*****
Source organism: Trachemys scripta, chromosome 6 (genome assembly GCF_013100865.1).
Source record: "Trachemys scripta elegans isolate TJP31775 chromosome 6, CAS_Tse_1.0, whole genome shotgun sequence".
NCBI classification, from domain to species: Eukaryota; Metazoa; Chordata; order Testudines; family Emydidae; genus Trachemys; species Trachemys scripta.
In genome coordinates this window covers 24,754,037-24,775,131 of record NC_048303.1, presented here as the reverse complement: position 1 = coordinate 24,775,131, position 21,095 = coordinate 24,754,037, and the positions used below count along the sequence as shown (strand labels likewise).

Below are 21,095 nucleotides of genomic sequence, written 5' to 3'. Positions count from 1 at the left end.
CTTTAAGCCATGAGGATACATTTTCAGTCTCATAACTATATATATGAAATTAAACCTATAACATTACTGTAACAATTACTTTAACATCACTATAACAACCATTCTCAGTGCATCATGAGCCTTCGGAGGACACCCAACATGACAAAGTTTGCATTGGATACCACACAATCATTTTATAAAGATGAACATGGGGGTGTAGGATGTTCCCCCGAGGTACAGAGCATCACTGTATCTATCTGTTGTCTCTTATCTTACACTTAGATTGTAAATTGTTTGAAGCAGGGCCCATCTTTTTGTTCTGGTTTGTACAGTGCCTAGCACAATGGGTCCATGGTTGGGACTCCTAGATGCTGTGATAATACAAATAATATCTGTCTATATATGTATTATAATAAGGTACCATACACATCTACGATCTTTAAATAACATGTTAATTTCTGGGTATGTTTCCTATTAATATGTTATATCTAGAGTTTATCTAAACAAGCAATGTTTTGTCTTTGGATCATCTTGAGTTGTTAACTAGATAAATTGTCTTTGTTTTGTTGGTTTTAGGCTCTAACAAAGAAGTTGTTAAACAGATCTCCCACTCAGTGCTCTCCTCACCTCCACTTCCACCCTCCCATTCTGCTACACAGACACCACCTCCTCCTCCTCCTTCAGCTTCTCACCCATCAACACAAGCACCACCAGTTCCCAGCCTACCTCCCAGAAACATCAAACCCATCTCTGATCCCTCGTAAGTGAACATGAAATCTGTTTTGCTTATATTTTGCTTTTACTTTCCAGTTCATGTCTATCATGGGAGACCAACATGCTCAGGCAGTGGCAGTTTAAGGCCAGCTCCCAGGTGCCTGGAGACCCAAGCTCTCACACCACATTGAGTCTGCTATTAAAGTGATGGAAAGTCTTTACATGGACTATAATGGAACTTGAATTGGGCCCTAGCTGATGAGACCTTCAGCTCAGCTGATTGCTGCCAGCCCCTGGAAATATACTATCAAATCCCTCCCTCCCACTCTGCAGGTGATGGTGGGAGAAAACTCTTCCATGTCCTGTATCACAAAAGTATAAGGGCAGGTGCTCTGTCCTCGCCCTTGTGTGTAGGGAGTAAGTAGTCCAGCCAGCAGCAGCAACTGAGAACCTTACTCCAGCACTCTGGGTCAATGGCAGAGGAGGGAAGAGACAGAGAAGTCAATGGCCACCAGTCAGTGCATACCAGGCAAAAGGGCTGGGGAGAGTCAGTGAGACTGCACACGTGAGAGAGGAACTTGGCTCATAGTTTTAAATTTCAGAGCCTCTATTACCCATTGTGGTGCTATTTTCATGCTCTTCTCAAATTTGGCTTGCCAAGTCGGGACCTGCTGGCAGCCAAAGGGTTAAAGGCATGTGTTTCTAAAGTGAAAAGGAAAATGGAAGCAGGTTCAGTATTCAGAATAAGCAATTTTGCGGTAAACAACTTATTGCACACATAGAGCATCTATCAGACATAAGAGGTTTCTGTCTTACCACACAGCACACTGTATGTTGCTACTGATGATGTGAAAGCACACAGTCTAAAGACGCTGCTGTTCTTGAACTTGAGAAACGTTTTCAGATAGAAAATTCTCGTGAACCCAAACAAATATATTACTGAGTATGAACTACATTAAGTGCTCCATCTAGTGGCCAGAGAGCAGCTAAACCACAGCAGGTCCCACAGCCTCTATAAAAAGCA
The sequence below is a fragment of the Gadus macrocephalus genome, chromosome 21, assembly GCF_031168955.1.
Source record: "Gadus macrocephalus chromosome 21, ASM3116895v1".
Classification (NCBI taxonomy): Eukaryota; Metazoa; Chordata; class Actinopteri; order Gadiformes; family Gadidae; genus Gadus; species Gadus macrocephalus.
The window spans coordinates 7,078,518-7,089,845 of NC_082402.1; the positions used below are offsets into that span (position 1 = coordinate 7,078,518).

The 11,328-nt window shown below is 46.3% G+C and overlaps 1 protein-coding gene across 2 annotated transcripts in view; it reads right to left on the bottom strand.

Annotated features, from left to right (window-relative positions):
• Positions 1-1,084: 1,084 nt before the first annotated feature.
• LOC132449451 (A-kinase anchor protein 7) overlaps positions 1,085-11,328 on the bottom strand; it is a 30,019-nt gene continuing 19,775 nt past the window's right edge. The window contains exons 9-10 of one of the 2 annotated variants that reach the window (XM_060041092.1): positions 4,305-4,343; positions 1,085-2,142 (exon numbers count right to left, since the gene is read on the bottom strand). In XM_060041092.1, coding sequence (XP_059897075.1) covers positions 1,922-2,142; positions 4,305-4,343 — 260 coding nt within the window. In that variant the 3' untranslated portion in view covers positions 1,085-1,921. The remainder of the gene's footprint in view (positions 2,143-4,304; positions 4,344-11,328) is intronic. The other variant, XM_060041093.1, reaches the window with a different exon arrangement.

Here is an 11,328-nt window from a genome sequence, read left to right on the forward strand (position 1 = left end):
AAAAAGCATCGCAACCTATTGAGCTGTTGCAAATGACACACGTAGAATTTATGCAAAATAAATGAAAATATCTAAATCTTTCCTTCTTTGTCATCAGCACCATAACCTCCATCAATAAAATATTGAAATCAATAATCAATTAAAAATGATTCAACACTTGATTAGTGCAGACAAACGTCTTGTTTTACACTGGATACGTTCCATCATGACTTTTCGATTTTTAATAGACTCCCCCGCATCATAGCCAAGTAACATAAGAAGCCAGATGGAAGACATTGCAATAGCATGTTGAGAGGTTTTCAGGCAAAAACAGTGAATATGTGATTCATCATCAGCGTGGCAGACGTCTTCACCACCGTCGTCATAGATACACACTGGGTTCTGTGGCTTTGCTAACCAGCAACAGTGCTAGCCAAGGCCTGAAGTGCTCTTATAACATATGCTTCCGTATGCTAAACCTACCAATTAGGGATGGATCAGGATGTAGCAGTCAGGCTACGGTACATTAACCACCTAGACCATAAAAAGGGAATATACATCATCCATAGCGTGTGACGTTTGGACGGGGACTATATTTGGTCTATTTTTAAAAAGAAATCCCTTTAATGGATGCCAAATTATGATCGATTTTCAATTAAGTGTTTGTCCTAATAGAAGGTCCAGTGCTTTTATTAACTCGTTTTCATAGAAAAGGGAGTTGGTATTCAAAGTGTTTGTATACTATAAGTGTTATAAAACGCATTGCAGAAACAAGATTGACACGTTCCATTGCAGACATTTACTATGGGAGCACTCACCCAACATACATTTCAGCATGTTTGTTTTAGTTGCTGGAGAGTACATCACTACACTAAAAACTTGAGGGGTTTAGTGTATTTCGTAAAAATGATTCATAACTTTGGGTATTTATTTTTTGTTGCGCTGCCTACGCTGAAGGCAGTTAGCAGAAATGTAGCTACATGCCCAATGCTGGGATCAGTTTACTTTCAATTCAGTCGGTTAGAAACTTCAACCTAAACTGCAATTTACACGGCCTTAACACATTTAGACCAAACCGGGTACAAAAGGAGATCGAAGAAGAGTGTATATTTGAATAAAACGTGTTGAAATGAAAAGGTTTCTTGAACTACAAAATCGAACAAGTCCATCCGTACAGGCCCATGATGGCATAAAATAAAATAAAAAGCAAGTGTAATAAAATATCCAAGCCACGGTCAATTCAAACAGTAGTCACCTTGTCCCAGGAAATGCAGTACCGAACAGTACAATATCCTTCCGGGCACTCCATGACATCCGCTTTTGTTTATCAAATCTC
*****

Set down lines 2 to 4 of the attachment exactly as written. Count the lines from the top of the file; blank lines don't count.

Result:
Source record: "Trachemys scripta elegans isolate TJP31775 chromosome 6, CAS_Tse_1.0, whole genome shotgun sequence".
NCBI classification, from domain to species: Eukaryota; Metazoa; Chordata; order Testudines; family Emydidae; genus Trachemys; species Trachemys scripta.
In genome coordinates this window covers 24,754,037-24,775,131 of record NC_048303.1, presented here as the reverse complement: position 1 = coordinate 24,775,131, position 21,095 = coordinate 24,754,037, and the positions used below count along the sequence as shown (strand labels likewise).